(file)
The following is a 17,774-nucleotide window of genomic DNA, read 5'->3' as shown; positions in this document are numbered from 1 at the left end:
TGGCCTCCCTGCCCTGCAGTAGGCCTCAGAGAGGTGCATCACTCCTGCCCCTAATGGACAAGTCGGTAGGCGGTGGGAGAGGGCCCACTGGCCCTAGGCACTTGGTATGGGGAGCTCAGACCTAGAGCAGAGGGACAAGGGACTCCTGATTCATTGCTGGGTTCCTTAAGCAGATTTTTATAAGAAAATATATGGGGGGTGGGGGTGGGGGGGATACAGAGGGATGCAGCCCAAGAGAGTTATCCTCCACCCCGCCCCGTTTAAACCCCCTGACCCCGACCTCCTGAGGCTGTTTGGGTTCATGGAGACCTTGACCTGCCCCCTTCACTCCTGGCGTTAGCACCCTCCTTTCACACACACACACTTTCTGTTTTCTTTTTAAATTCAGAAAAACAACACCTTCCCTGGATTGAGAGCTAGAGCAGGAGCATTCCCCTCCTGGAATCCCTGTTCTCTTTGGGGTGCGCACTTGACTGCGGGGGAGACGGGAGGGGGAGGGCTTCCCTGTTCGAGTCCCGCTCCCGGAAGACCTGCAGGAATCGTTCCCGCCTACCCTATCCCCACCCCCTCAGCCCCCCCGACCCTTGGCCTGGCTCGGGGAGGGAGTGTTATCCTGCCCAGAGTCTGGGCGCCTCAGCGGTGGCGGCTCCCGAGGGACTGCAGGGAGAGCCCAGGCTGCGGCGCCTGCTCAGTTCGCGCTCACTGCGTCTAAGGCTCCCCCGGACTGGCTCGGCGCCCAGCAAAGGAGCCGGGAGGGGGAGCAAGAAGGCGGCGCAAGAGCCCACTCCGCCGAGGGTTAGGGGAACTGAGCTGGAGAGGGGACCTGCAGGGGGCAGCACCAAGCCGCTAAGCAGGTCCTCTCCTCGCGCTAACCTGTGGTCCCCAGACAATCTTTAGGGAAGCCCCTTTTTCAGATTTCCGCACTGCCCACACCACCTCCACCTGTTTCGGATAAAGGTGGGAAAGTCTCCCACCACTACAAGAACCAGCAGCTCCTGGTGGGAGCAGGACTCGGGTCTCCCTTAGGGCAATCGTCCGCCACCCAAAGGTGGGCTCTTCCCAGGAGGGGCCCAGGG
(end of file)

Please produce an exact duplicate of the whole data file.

The following is a 17,774-nucleotide window of genomic DNA, read 5'->3' as shown; positions in this document are numbered from 1 at the left end:
TGGCCTCCCTGCCCTGCAGTAGGCCTCAGAGAGGTGCATCACTCCTGCCCCTAATGGACAAGTCGGTAGGCGGTGGGAGAGGGCCCACTGGCCCTAGGCACTTGGTATGGGGAGCTCAGACCTAGAGCAGAGGGACAAGGGACTCCTGATTCATTGCTGGGTTCCTTAAGCAGATTTTTATAAGAAAATATATGGGGGGTGGGGGTGGGGGGGATACAGAGGGATGCAGCCCAAGAGAGTTATCCTCCACCCCGCCCCGTTTAAACCCCCTGACCCCGACCTCCTGAGGCTGTTTGGGTTCATGGAGACCTTGACCTGCCCCCTTCACTCCTGGCGTTAGCACCCTCCTTTCACACACACACACTTTCTGTTTTCTTTTTAAATTCAGAAAAACAACACCTTCCCTGGATTGAGAGCTAGAGCAGGAGCATTCCCCTCCTGGAATCCCTGTTCTCTTTGGGGTGCGCACTTGACTGCGGGGGAGACGGGAGGGGGAGGGCTTCCCTGTTCGAGTCCCGCTCCCGGAAGACCTGCAGGAATCGTTCCCGCCTACCCTATCCCCACCCCCTCAGCCCCCCCGACCCTTGGCCTGGCTCGGGGAGGGAGTGTTATCCTGCCCAGAGTCTGGGCGCCTCAGCGGTGGCGGCTCCCGAGGGACTGCAGGGAGAGCCCAGGCTGCGGCGCCTGCTCAGTTCGCGCTCACTGCGTCTAAGGCTCCCCCGGACTGGCTCGGCGCCCAGCAAAGGAGCCGGGAGGGGGAGCAAGAAGGCGGCGCAAGAGCCCACTCCGCCGAGGGTTAGGGGAACTGAGCTGGAGAGGGGACCTGCAGGGGGCAGCACCAAGCCGCTAAGCAGGTCCTCTCCTCGCGCTAACCTGTGGTCCCCAGACAATCTTTAGGGAAGCCCCTTTTTCAGATTTCCGCACTGCCCACACCACCTCCACCTGTTTCGGATAAAGGTGGGAAAGTCTCCCACCACTACAAGAACCAGCAGCTCCTGGTGGGAGCAGGACTCGGGTCTCCCTTAGGGCAATCGTCCGCCACCCAAAGGTGGGCTCTTCCCAGGAGGGGCCCAGGG